Squaring the circle: saving public services in an era of spending cuts
By Natalie Duffield
The numbers don’t lie. Central government funding for local authorities fell by more than 50 per cent between 2010-11 and 2020-21. At the same time, demand for key services such as social care has risen. Some councils are spending up to 80 per cent of their core funding on these services, . Yet there is still unmet need. How on earth do you square this circle, so vicious in its human costs?
The answer can be found in innovation. In this blog for techUK’s Local Public Services Innovation Week, I will illustrate how this can be achieved through collaboration and procurement by using the example of digital connectivity. These can spread the adoption of smart new technologies to help tackle the social and economic challenges exposed by a decade of spending cuts.
With public finances coming under sustained pressure, it is unsurprising that many local authorities will be looking to the cheapest option when they come to procure broadband services. Cost is of course an important consideration but it is not everything. Councils will have their own digital strategies and these will be at different levels of maturity but gigabit broadband will soon become essential infrastructure and should absolutely be seen as an investment rather than a cost.
This is where collaboration comes in. Networks were never intended for single users. The more users they have, the stronger they become. Local authorities occupy central positions in the communities they serve. They act as conveners in bringing people and organisations together. A network offering ultrafast connectivity has the power to unite everybody living and working in a place and deliver public sector and private sector services in imaginative new ways.
A gigabit network for a town and city has multiple potential uses: it can supply free data to the disadvantaged to help close the digital divide; it can power digital health services for the NHS and help clear the backlog; it can help tech entrepreneurs to grow companies and create jobs; it can drive smart waste collection (why collect a bin if it’s only half empty?); it can improve traffic flow and reduce congestion and pollution; it can connect pupils with classrooms and employees with workplaces; it can enable cashless payments for retail and leisure businesses and it can enhance safety and efficiency with real-time street lighting.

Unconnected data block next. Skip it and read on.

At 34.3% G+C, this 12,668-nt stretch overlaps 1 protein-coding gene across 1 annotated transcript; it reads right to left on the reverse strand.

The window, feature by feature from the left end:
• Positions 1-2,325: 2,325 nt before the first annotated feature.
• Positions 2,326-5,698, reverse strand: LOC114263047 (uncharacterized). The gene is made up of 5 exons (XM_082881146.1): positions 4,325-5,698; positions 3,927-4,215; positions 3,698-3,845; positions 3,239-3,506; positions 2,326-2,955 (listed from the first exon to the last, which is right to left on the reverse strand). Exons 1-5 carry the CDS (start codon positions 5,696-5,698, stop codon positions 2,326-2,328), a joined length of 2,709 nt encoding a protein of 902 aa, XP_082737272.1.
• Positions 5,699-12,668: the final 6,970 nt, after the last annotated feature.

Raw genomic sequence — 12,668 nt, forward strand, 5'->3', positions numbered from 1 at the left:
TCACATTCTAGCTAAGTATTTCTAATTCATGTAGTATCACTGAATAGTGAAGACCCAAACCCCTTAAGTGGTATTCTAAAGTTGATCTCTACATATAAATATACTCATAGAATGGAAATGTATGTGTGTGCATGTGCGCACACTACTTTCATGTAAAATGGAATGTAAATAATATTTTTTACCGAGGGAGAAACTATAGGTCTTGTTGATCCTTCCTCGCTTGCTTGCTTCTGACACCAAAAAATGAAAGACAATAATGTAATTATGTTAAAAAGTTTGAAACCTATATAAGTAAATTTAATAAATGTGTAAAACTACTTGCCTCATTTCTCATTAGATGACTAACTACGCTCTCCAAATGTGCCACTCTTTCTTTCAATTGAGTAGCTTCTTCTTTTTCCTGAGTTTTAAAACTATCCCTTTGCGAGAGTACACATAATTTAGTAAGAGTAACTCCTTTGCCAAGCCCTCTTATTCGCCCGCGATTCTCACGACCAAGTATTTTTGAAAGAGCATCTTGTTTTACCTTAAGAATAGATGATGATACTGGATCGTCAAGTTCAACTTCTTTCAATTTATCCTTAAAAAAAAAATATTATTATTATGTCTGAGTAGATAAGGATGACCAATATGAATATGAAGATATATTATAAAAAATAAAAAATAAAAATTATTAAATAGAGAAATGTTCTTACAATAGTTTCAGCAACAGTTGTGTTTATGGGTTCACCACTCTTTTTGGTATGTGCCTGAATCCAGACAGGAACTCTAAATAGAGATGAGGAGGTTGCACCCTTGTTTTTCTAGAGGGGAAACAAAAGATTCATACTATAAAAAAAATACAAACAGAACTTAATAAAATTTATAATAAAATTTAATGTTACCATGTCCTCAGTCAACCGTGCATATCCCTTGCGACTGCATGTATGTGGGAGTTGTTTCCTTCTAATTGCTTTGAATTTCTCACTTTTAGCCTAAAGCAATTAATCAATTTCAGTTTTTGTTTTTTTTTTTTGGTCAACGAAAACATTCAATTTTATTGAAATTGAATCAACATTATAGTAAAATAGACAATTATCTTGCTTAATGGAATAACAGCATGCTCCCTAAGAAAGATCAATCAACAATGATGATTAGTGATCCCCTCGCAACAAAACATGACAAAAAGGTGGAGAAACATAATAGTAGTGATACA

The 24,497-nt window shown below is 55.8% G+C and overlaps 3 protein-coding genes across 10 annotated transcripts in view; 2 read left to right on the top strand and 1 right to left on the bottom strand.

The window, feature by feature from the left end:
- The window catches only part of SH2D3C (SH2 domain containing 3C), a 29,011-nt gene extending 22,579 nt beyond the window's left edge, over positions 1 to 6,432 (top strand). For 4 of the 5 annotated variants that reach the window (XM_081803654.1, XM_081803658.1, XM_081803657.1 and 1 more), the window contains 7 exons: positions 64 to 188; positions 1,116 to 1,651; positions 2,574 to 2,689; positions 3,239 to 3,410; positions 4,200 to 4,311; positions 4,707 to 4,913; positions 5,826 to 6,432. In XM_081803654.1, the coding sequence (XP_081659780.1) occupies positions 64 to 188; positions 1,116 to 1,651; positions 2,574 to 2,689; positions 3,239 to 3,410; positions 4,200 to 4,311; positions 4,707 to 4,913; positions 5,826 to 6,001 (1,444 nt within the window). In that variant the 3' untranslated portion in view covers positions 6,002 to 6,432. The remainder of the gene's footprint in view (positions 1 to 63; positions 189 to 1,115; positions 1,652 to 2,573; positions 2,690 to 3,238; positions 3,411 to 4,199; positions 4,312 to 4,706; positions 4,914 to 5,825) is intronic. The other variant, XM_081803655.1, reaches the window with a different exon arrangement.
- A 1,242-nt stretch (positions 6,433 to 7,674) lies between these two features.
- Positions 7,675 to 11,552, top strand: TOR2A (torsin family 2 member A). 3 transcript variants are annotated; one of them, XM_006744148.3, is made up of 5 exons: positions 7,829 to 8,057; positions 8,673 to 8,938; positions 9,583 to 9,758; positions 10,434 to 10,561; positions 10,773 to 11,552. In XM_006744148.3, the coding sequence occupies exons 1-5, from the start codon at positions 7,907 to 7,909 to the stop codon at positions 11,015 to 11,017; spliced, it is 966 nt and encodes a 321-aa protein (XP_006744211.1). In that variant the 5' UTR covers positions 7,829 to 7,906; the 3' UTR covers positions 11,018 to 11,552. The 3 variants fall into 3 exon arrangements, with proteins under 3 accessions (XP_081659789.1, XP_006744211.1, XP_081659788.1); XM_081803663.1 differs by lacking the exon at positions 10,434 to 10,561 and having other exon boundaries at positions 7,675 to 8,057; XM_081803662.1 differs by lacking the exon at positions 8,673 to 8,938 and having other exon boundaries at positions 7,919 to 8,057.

Growing numbers of people are fully engaged with the digital world. According to Ofcom, at least 94 per cent of households have internet access. More and more aspects of life are migrating online – we work and play in pixels. People expect public services to be online where the rest of their lives are. That’s why local authorities need to invest in future-proof digital infrastructure like that can quickly enable innovation. They can collaborate with partners in the public and private sector with a need for speed to build business cases for the procurement of new networks.
For local authorities themselves, the opportunities are many. Investing in a gigabit network can increase efficiency and productivity within town and city halls, liberating employees from time-consuming paper-based processes so they can focus on more meaningful work. The digitisation of many public-facing services can also have benefits. Digital public services are available 24-7, cost less money to deliver and save time for citizens, according to management consultancy McKinsey.
The pandemic turbocharged the take-up of remote work, remote education and remote healthcare. But with average UK download speeds of barely 50 megabits per second, we have barely scratched the surface of what’s capable with emerging technologies. The large providers are building out gigabit-capable fibre networks but the process is painfully slow and the government has had to revise down manifesto commitments for full coverage. The promised that gigabit broadband would be available nationwide by 2030.
There is an opportunity cost for towns and cities and their citizens and businesses in waiting the best part of a decade for the advantages of ultrafast digital connectivity. In the meantime, demand for key public services is only going in one direction. Communities can’t afford to be left behind. Local authorities have the power to act by investing in forward-facing digital infrastructure that’s available here and now.
Natalie Duffield is CEO of WeLink Communications, a gigabit-capable wireless broadband provider, and vice chair of techUK’s Local Public Services Committee